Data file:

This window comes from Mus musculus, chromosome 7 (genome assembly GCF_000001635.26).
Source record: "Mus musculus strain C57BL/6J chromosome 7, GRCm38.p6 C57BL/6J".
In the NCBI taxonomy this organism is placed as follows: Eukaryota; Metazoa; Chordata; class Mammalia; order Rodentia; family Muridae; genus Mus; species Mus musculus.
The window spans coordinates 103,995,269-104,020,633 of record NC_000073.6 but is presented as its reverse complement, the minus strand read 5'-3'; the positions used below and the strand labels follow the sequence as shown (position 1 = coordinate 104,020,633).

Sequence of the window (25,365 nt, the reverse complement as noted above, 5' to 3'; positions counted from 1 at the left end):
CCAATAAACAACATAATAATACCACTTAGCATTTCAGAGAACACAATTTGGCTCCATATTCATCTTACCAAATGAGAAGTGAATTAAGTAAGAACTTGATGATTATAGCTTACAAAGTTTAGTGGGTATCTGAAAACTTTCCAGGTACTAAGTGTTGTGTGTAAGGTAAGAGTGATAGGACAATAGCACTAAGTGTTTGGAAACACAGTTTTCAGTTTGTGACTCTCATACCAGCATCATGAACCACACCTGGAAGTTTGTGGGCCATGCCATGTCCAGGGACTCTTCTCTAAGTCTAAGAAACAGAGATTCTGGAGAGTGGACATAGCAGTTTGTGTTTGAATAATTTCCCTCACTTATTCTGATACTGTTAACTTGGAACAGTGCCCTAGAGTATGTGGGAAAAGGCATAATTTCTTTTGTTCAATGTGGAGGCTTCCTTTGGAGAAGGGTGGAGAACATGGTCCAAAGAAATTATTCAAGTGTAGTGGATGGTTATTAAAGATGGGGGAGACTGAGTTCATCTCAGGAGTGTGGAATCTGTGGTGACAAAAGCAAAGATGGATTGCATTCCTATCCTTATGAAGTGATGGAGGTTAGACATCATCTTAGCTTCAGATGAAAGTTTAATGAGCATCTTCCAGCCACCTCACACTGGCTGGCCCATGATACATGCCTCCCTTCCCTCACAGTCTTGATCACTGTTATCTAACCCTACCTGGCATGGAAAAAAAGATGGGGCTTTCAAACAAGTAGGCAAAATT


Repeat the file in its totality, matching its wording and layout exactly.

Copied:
This window comes from Mus musculus, chromosome 7 (genome assembly GCF_000001635.26).
Source record: "Mus musculus strain C57BL/6J chromosome 7, GRCm38.p6 C57BL/6J".
In the NCBI taxonomy this organism is placed as follows: Eukaryota; Metazoa; Chordata; class Mammalia; order Rodentia; family Muridae; genus Mus; species Mus musculus.
The window spans coordinates 103,995,269-104,020,633 of record NC_000073.6 but is presented as its reverse complement, the minus strand read 5'-3'; the positions used below and the strand labels follow the sequence as shown (position 1 = coordinate 104,020,633).

Sequence of the window (25,365 nt, the reverse complement as noted above, 5' to 3'; positions counted from 1 at the left end):
CCAATAAACAACATAATAATACCACTTAGCATTTCAGAGAACACAATTTGGCTCCATATTCATCTTACCAAATGAGAAGTGAATTAAGTAAGAACTTGATGATTATAGCTTACAAAGTTTAGTGGGTATCTGAAAACTTTCCAGGTACTAAGTGTTGTGTGTAAGGTAAGAGTGATAGGACAATAGCACTAAGTGTTTGGAAACACAGTTTTCAGTTTGTGACTCTCATACCAGCATCATGAACCACACCTGGAAGTTTGTGGGCCATGCCATGTCCAGGGACTCTTCTCTAAGTCTAAGAAACAGAGATTCTGGAGAGTGGACATAGCAGTTTGTGTTTGAATAATTTCCCTCACTTATTCTGATACTGTTAACTTGGAACAGTGCCCTAGAGTATGTGGGAAAAGGCATAATTTCTTTTGTTCAATGTGGAGGCTTCCTTTGGAGAAGGGTGGAGAACATGGTCCAAAGAAATTATTCAAGTGTAGTGGATGGTTATTAAAGATGGGGGAGACTGAGTTCATCTCAGGAGTGTGGAATCTGTGGTGACAAAAGCAAAGATGGATTGCATTCCTATCCTTATGAAGTGATGGAGGTTAGACATCATCTTAGCTTCAGATGAAAGTTTAATGAGCATCTTCCAGCCACCTCACACTGGCTGGCCCATGATACATGCCTCCCTTCCCTCACAGTCTTGATCACTGTTATCTAACCCTACCTGGCATGGAAAAAAAGATGGGGCTTTCAAACAAGTAGGCAAAATT